Marc L. Goldwein
Last Modified: January 31, 2005
President Bush laid out an ambitious agenda for his second term in office to improve healthcare in the United States. Along with several experts and politicians, the President introduced a six-point plan aimed at reducing the cost and improving the quality of healthcare for all citizens.
President Bush took the opportunity to tout the accomplishments made during his first term. First among them a prescription drug benefit to Medicare, which will begin in 2006. In the past, the President argued, the government would pay for heart surgery, " but not for the medicine that could prevent the heart surgery from being needed in the first place."
President Bush also touted his Health Savings Accounts, which allow people to contribute to catastrophic health coverage, and roll over unused contributions into a tax-free account which can be used for any healthcare expenses. This is viewed by many as a way to encourage health savings as well as a mechanism for reducing prices. " If you're a consumer of health care and you're in the marketplace making health care decisions," argues the President, "it is more likely that there be more cost control in health care than a system in which the consumer of health care has his or her health care bills paid by a third party provider."
While President Bush was proud that he had accomplished the first third of his six-point plan, he realized there was much more to be done. First on his list for the second term is medical malpractice liability reform. " Good doctors are [being] targeted by frivolous and junk lawsuits," explained Bush adviser Alan Gilbert, "this raises medical liability premiums for all doctors, even those who have never been the target of a lawsuit. Ultimately, the availability of health care services in some communities is reduced." In order to combat these high costs, the President has proposed a cap on non-economic punitive damages in the hope that this will reduce the incentive for lawyers to bring forth frivolous lawsuits which will keep doctors in their communities and lower the cost of health insurance.
President Bush called for Association Health Plans as a way to reduce health insurance costs. These plans would allow small businesses to pool together to buy insurance for their employees — being able to receive the same discounts that big companies get. Currently, many state and federal laws make this difficult, especially when the small businesses are based in different states. Said Bush, "I look forward to working with Congress to get an association health plan out, a bill out that will allow for pooling of risk for small business owners across jurisdictional boundaries."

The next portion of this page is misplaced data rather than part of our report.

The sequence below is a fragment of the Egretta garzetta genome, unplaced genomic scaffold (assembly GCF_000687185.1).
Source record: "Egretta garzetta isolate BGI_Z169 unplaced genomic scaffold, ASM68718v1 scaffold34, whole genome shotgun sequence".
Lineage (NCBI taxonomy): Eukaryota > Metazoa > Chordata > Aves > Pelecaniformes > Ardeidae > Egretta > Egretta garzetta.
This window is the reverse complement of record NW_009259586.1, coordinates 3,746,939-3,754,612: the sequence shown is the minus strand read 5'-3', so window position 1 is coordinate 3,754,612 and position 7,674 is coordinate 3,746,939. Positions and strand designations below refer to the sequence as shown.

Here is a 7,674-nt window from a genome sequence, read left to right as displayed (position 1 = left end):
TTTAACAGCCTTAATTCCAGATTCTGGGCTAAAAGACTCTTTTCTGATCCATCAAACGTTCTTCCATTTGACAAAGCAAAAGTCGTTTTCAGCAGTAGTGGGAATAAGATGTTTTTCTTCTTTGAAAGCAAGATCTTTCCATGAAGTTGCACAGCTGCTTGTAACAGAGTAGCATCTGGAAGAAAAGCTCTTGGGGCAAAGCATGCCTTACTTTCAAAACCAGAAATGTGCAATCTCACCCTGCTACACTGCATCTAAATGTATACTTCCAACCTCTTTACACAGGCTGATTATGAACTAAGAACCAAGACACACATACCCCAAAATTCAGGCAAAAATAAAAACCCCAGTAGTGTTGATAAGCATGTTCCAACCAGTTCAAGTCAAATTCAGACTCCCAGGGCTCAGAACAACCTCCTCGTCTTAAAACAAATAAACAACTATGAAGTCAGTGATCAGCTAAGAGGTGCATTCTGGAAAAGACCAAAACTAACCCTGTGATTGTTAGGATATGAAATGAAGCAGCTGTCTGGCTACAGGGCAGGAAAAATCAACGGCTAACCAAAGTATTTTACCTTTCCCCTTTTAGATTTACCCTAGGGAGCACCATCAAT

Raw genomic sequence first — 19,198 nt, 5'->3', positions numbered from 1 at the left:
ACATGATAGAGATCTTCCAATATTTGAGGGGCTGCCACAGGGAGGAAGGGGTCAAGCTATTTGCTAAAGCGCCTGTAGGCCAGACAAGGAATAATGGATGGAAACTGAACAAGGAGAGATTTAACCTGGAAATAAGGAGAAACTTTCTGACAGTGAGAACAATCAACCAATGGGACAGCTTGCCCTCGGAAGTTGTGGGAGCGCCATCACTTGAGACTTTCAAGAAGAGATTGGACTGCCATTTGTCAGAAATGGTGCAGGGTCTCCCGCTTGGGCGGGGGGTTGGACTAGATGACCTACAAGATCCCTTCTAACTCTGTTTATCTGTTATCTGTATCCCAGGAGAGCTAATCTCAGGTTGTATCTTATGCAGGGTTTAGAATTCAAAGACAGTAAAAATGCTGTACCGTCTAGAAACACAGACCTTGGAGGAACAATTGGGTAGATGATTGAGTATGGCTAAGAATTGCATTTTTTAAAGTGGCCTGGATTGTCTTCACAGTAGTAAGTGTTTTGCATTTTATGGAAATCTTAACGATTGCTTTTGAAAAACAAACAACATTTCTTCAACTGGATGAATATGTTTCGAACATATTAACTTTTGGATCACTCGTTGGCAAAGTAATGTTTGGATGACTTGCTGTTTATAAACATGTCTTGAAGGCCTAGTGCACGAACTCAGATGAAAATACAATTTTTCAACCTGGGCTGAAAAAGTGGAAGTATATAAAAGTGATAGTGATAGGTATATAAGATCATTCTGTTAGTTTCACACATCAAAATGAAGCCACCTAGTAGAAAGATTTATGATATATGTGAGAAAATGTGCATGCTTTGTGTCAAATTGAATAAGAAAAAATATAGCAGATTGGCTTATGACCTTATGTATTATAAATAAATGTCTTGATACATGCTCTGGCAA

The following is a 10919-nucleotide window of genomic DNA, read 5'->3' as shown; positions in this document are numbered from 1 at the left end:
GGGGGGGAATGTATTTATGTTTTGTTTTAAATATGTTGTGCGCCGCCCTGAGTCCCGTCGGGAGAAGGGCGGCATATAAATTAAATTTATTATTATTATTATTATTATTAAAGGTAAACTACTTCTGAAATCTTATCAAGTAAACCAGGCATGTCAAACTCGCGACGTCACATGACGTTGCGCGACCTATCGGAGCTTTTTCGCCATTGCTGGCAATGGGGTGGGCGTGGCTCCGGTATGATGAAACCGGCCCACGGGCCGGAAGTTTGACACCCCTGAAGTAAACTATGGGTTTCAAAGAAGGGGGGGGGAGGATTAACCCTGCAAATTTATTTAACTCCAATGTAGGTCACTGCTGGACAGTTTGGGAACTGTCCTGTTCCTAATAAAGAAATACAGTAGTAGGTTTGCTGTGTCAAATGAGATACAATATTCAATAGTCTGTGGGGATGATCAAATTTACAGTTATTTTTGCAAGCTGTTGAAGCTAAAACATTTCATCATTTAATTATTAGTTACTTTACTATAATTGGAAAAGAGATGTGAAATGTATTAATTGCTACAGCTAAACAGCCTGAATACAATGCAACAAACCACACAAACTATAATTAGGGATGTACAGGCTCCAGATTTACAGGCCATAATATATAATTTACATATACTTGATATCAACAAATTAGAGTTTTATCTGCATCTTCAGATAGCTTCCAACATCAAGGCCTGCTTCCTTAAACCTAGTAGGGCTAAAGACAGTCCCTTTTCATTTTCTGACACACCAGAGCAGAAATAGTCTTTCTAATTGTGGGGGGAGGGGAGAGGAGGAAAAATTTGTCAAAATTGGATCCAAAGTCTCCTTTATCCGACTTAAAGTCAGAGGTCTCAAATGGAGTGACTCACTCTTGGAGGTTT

The fifth part of Bush's six point plan involves bringing generic drugs to the market faster. The United States produces generic prescription drugs which are both cheaper and safer than in Canada and Europe, but drug companies often try to use loopholes to extend their patents and keep generic drugs out of the market. "Brand-name drugs are protected by patent for a period of time to allow pharmaceutical companies to recoup their research and development -- that makes sense," Explained the President, "but what doesn't make sense is the company's ability to delay the arrival of generic drugs.
Finally, the president argued that faster development of medical technology can reduce costs and improve the quality of healthcare. He called on Congress to reduce regulations making it difficult for the fast introduction of new technologies into hospitals and research centers. At the same time, he pledged to double to NIH (National Institute of Health) budget by the end of his second term.
While Democrats support President Bush's efforts to increase NIH funding and speed up the introduction of generic drugs, many oppose the rest of Bush's healthcare plan. Unfortunately, the White House plan for health care will actually make matters far worse," John Kerry argued on January 27th. in response to the President's speech. Only seven democrats voted for Bush's prescription drug benefit in the Senate, and most oppose health savings accounts which Senator Kerry and the democrats argue "will let insurance costs get higher, not lower." The democrats, meanwhile have called for importation of cheaper prescription drugs from Canada and a patient's bill of rights, both of which President Bush supports (re-importation only if it can be done safely), but neither of which he has pushed for in his first or second term.
Still, President Bush believes a "myriad of approaches" can successfully lower healthcare costs. Said Bush, " I believe the more we empower people to make decisions, the better off we are in terms of achieving a national objective, which is affordable health care that's available to everyone"